A blog dedicated to providing quotes by and posts relating to one of the most influential (and quotable!) authors of the twentieth century, G.K. Chesterton (1874-1936). If you do not know much about GKC, I suggest visiting the webpage of the American Chesterton Society as well as this wonderful Chesterton Facebook Page by a fellow Chestertonian

I also have created a list detailing examples of the influence of Chesterton if you are interested, that I work on from time to time.

(Moreover, for a list of short GKC quotes, I have created one here, citing the sources)

"...Stevenson had found that the secret of life lies in laughter and humility."

-Heretics (1905)

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"The Speaker" Articles

A book I published containing 112 pieces Chesterton wrote for the newspaper "The Speaker" at the beginning of his career.

They are also available for free electronically on another blog of mine here, if you wish to read them that way.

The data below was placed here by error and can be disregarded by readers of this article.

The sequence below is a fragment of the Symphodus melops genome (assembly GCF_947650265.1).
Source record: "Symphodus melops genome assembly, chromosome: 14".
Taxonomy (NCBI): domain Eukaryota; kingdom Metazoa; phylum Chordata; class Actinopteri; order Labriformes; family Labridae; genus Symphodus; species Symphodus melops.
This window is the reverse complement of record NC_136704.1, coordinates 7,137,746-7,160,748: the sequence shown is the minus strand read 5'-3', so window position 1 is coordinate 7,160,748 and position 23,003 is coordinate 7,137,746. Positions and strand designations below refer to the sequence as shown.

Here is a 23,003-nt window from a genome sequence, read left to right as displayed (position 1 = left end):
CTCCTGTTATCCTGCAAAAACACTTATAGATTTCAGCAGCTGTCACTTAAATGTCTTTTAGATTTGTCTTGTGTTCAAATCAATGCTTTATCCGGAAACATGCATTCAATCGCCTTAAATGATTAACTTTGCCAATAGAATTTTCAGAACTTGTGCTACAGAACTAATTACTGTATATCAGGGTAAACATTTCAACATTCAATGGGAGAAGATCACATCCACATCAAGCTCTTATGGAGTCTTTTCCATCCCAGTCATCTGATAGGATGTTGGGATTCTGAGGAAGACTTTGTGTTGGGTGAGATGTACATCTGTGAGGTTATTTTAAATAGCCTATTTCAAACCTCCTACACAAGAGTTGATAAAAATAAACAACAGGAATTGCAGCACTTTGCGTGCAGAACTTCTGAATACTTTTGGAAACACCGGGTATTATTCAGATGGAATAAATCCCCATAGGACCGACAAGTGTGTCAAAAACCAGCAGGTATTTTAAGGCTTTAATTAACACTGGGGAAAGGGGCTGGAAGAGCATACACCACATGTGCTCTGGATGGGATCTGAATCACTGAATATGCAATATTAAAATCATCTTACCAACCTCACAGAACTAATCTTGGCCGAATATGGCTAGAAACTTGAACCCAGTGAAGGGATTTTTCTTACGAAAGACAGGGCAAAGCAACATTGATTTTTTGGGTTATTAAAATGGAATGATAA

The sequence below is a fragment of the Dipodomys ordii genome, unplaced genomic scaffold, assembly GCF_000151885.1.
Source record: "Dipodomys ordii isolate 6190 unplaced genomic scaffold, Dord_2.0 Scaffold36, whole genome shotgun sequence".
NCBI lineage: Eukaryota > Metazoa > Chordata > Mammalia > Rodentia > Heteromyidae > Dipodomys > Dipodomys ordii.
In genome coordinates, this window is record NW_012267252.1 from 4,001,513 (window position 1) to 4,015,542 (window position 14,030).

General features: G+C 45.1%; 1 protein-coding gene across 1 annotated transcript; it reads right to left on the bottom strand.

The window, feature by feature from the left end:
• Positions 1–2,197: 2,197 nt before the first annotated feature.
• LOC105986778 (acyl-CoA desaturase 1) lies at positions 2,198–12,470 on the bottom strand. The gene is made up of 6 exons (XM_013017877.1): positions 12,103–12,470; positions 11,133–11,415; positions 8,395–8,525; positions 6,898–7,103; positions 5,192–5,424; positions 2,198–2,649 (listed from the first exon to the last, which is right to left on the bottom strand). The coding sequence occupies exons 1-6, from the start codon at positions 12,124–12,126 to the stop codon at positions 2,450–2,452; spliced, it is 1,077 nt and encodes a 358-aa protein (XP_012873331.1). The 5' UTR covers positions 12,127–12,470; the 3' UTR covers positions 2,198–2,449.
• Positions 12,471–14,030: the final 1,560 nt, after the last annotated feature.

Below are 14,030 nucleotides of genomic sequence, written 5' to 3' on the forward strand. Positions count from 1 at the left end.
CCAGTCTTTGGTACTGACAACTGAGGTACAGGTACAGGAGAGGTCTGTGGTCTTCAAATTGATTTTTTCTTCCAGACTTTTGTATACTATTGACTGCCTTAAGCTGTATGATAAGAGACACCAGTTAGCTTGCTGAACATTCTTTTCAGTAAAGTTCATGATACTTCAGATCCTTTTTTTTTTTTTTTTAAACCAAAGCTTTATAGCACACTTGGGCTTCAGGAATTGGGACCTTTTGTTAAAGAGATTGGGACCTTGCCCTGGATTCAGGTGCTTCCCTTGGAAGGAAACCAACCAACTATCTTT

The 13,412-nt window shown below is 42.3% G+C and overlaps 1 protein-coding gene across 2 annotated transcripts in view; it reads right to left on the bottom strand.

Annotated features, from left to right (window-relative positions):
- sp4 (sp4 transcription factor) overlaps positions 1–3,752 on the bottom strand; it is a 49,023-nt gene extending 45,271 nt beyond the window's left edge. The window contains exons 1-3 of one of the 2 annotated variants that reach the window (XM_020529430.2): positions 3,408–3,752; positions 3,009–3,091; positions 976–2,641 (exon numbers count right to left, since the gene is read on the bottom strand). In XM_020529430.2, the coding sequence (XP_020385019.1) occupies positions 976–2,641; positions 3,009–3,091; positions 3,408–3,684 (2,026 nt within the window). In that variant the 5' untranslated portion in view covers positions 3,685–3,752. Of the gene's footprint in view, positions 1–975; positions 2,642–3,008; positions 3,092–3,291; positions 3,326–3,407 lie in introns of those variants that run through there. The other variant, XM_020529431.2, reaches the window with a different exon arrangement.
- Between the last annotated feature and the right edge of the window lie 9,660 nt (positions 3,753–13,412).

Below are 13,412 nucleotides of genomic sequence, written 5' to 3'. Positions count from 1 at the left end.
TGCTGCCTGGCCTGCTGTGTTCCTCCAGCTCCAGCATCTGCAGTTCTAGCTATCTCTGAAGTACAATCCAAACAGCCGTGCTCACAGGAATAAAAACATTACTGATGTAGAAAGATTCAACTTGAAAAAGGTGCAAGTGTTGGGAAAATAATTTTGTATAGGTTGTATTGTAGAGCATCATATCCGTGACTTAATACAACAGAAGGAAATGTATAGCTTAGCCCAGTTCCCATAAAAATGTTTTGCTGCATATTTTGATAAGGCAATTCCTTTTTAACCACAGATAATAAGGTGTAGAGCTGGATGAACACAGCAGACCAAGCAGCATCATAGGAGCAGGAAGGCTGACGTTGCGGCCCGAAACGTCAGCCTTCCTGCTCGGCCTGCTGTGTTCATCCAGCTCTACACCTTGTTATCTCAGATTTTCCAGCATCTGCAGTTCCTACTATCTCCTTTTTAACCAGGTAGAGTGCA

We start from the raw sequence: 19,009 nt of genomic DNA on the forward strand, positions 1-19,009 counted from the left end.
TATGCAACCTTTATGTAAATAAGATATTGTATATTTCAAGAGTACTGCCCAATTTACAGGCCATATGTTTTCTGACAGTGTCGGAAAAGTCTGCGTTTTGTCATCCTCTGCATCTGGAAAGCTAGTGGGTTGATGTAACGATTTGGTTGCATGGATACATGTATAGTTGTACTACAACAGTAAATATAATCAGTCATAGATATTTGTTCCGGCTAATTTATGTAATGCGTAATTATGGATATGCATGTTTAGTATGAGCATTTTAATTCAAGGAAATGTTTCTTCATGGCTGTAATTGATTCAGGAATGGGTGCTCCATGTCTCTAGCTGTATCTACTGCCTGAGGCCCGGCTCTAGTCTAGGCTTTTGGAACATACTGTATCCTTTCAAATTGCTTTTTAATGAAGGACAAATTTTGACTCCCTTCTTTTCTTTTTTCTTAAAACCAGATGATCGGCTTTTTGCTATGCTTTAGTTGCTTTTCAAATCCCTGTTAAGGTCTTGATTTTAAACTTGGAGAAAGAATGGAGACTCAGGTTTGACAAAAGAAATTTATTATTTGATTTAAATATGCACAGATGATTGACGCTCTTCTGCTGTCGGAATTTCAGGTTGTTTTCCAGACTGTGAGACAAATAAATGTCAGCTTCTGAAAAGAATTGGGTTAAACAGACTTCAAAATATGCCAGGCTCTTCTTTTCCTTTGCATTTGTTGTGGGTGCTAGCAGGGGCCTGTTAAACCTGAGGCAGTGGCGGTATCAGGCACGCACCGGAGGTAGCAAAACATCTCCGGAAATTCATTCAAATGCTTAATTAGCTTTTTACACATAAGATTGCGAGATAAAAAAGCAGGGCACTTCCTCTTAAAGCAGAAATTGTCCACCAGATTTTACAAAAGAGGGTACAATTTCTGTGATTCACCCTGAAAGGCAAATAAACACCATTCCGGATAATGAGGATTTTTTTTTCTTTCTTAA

Wednesday, April 14, 2010

"I calculated that I must have commited at least fifty-three murders..."

Some time ago, seated at ease upon a summer evening and taking a serene review of an indefensibly fortunate and happy life, I calculated that I must have committed at least fifty-three murders, and been concerned with hiding about half a hundred corpses for the purpose of the concealment of crimes; hanging one corpse on a hat-peg, bundling another into a postman's bag, decapitating a third and providing it with somebody else's head, and so on through quite a large number of innocent artifices of the kind. It is true that I have enacted most of these atrocities on paper; and I strongly recommend the young student, except in extreme cases, to give expression to his criminal impulses in this form; and not run the risk of spoiling a beautiful and well-proportioned idea by bringing it down to the plane of brute material experiment, where it too often suffers the unforseen imperfections and disappointments of this fallen world, and brings with it various unwelcome and unworthy social and legal consequences...This being my strict principle, from which I have never wavered, there has been nothing to cut short the rich accumulation of imaginative corpses; and, as I say, I have already accumulated a good many. My name achieved a certain notoriety as that of a writer of these murderous short stories, commonly called detective stories; certain publishers and magazines have come to count on me for such trifles; and are still kind enough, from time to time, to write to me ordering a new batch of corpses; generally in consignments of eight at a time.


Autobiography (1936)

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